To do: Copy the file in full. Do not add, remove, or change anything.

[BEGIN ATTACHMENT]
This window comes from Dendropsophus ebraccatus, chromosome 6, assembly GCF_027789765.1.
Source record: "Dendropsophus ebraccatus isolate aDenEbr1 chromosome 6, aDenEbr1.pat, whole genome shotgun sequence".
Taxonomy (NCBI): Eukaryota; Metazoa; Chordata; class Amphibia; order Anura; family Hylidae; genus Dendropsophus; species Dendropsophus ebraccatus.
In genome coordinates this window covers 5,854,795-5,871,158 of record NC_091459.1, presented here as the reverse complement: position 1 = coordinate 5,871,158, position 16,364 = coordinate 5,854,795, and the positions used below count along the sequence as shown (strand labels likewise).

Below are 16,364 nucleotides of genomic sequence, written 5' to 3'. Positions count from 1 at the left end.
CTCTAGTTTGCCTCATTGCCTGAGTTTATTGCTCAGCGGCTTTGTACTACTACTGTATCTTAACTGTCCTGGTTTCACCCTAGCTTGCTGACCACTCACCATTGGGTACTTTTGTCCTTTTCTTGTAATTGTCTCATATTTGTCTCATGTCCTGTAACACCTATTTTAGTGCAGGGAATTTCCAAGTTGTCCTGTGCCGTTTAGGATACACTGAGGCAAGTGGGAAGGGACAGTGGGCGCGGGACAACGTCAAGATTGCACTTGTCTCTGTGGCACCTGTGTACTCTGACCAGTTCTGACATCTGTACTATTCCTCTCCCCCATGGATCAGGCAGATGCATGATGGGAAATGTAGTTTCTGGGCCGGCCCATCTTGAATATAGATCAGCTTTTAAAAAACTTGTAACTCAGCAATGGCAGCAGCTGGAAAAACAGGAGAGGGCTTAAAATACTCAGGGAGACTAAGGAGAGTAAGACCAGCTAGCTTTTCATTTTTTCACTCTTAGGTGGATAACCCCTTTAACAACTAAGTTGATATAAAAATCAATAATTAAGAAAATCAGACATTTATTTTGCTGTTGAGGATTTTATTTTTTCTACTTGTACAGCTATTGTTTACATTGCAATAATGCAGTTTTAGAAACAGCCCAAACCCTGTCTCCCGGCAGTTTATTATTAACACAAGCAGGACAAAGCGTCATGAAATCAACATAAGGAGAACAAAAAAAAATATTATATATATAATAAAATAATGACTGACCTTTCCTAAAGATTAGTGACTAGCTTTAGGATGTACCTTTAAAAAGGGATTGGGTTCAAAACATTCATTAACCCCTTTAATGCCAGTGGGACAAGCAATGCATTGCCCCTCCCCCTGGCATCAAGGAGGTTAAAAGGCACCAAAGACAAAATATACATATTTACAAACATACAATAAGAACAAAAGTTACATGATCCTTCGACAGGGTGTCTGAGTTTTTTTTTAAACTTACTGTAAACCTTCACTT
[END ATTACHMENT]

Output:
This window comes from Dendropsophus ebraccatus, chromosome 6, assembly GCF_027789765.1.
Source record: "Dendropsophus ebraccatus isolate aDenEbr1 chromosome 6, aDenEbr1.pat, whole genome shotgun sequence".
Taxonomy (NCBI): Eukaryota; Metazoa; Chordata; class Amphibia; order Anura; family Hylidae; genus Dendropsophus; species Dendropsophus ebraccatus.
In genome coordinates this window covers 5,854,795-5,871,158 of record NC_091459.1, presented here as the reverse complement: position 1 = coordinate 5,871,158, position 16,364 = coordinate 5,854,795, and the positions used below count along the sequence as shown (strand labels likewise).

Below are 16,364 nucleotides of genomic sequence, written 5' to 3'. Positions count from 1 at the left end.
CTCTAGTTTGCCTCATTGCCTGAGTTTATTGCTCAGCGGCTTTGTACTACTACTGTATCTTAACTGTCCTGGTTTCACCCTAGCTTGCTGACCACTCACCATTGGGTACTTTTGTCCTTTTCTTGTAATTGTCTCATATTTGTCTCATGTCCTGTAACACCTATTTTAGTGCAGGGAATTTCCAAGTTGTCCTGTGCCGTTTAGGATACACTGAGGCAAGTGGGAAGGGACAGTGGGCGCGGGACAACGTCAAGATTGCACTTGTCTCTGTGGCACCTGTGTACTCTGACCAGTTCTGACATCTGTACTATTCCTCTCCCCCATGGATCAGGCAGATGCATGATGGGAAATGTAGTTTCTGGGCCGGCCCATCTTGAATATAGATCAGCTTTTAAAAAACTTGTAACTCAGCAATGGCAGCAGCTGGAAAAACAGGAGAGGGCTTAAAATACTCAGGGAGACTAAGGAGAGTAAGACCAGCTAGCTTTTCATTTTTTCACTCTTAGGTGGATAACCCCTTTAACAACTAAGTTGATATAAAAATCAATAATTAAGAAAATCAGACATTTATTTTGCTGTTGAGGATTTTATTTTTTCTACTTGTACAGCTATTGTTTACATTGCAATAATGCAGTTTTAGAAACAGCCCAAACCCTGTCTCCCGGCAGTTTATTATTAACACAAGCAGGACAAAGCGTCATGAAATCAACATAAGGAGAACAAAAAAAAATATTATATATATAATAAAATAATGACTGACCTTTCCTAAAGATTAGTGACTAGCTTTAGGATGTACCTTTAAAAAGGGATTGGGTTCAAAACATTCATTAACCCCTTTAATGCCAGTGGGACAAGCAATGCATTGCCCCTCCCCCTGGCATCAAGGAGGTTAAAAGGCACCAAAGACAAAATATACATATTTACAAACATACAATAAGAACAAAAGTTACATGATCCTTCGACAGGGTGTCTGAGTTTTTTTTTAAACTTACTGTAAACCTTCACTT